I didn't install the friction springs in most of my cars and locos when I started using Sergent couplers around 2000.  I now install them on most rolling stock but rarely on locomotives as I only use them between consists with Kadees on the end since most of my rolling stock is still Kadee.

The question is how do you want the coupler to operate?  Leaving the friction spring out allows the coupler to act like the early coupler with out alignment control, meaning they do not self center after uncoupling.  Norfolk and Western had many locos that did not have alignment control, there were marked with a white line under the roan number on the cab side.

The friction spring has very little to do with "slack" action as most coupler boxes are a tight fit on the Sergent mounting hole.

James Wall

Alan Hummel
 

Edward,

I've tried the springs,but on the Intermountain 4750 covered hoppers I installed them in,(the springs,I mean),it made no difference with or without the springs installed so I also leave them out.

Alan Hummel

On Thursday, July 12, 2018, 4:11:42 PM EDT, Edward Sutorik via Groups.Io <Edwardsutorik@...> wrote:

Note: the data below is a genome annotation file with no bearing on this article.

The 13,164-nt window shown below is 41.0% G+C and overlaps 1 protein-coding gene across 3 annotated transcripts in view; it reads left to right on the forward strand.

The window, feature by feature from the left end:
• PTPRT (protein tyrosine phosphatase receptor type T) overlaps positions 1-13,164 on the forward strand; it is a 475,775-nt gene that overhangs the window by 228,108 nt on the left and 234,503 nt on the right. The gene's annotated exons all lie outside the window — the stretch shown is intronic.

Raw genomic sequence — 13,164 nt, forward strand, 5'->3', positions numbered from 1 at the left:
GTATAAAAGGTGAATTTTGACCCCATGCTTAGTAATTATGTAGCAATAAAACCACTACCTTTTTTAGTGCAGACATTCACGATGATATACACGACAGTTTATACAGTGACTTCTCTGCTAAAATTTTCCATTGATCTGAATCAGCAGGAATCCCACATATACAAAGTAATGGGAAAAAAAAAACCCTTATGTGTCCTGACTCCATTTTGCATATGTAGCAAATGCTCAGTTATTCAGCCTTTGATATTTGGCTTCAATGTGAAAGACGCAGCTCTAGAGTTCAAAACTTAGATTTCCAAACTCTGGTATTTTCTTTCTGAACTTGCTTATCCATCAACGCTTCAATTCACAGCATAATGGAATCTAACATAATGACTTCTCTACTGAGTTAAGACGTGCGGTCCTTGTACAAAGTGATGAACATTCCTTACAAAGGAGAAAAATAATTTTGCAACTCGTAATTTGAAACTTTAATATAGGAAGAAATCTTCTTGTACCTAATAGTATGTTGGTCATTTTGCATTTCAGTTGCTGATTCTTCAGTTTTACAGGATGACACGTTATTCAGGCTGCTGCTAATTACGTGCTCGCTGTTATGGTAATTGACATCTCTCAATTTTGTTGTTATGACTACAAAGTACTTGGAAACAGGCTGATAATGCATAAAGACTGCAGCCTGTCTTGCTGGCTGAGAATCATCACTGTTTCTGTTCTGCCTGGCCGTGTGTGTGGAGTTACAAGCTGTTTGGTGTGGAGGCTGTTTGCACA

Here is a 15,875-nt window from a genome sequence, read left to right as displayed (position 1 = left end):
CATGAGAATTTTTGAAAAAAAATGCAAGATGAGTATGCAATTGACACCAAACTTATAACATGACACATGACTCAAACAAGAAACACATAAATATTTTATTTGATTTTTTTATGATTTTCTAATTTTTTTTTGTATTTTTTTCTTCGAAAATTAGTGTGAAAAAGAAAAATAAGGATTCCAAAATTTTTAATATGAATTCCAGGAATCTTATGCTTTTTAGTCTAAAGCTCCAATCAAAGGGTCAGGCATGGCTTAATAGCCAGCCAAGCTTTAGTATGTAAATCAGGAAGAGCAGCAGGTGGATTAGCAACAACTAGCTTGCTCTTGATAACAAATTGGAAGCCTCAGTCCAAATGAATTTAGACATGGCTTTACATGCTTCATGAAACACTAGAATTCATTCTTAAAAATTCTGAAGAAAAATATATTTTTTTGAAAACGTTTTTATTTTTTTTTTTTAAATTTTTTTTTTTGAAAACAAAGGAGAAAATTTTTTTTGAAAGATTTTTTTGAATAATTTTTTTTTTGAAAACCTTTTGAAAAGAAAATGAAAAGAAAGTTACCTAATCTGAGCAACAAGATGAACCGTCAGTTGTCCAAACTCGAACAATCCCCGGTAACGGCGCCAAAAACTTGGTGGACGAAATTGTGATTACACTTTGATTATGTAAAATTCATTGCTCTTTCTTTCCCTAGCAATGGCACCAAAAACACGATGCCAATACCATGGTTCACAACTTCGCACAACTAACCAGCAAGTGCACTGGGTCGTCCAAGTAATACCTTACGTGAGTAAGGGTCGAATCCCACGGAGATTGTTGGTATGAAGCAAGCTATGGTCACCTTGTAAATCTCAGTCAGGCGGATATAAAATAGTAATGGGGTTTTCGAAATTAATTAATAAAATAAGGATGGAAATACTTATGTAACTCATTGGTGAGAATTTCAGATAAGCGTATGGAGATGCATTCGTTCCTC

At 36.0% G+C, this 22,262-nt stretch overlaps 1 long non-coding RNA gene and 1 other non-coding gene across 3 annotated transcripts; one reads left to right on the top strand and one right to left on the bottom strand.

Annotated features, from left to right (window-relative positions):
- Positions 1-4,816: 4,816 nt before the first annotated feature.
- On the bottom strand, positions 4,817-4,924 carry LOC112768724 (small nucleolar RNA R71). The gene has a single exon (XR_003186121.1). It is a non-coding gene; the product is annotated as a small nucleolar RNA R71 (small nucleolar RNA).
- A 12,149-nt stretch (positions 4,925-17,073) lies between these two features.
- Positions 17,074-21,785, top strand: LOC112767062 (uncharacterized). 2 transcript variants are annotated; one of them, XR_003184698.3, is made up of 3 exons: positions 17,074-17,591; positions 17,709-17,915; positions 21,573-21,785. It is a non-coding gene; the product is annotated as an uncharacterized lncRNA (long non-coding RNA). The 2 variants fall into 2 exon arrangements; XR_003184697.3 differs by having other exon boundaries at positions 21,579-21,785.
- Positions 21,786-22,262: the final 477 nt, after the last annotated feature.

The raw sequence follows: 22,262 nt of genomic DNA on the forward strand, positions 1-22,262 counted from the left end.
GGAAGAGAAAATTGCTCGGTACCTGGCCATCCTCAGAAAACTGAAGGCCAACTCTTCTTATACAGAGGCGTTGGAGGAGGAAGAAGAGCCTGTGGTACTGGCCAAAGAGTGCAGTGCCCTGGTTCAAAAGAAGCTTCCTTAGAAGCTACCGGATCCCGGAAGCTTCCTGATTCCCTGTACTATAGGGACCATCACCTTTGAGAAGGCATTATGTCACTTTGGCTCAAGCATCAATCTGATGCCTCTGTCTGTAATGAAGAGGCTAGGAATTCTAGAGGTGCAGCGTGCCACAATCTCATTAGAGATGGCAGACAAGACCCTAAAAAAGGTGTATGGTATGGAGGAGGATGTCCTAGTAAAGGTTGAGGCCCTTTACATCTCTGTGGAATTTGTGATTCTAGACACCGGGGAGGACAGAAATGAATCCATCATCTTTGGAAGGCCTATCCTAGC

I have just temporarily assemble several cars, including the (Sergent) couplers.  Because I intend to take them back apart, and because it's kind of a pain to assemble everything, I decided not to put the little friction-inducing coil spring in.

Got me wondering.

Has anyone left the springs out?  And been happy with it?  

It'll be a couple of months before these particular cars can be road tested (without springs), but I thought I'd bring it up now.  Mostly 'cause I can't do much real work because of that famous knee replacement surgery you all are familiar with.  Or will be.


Ed

Edward Sutorik

Edward Sutorik
 

Thanks for your responses, folks.

It's not slack action I'm concerned with.  Well, in a way, it is.  THAT is one of the reasons I've been installing Sergent couplers--there isn't any (to speak of).

No.  It's only because it can be a REAL pain to assemble the "coupler box" in some cars.  Especially when you have stick a little coil spring in there and somehow hold an assortment of pieces in a special position, slide it in............

Oh, yes.  I'm talking about the "compatible" shank.  I haven't even thought about the other.  Yet.

Again, thanks.  I will continue to put the springs in where it's easy.  Where it isn't, I'll leave them out.


Ed

Edward Sutorik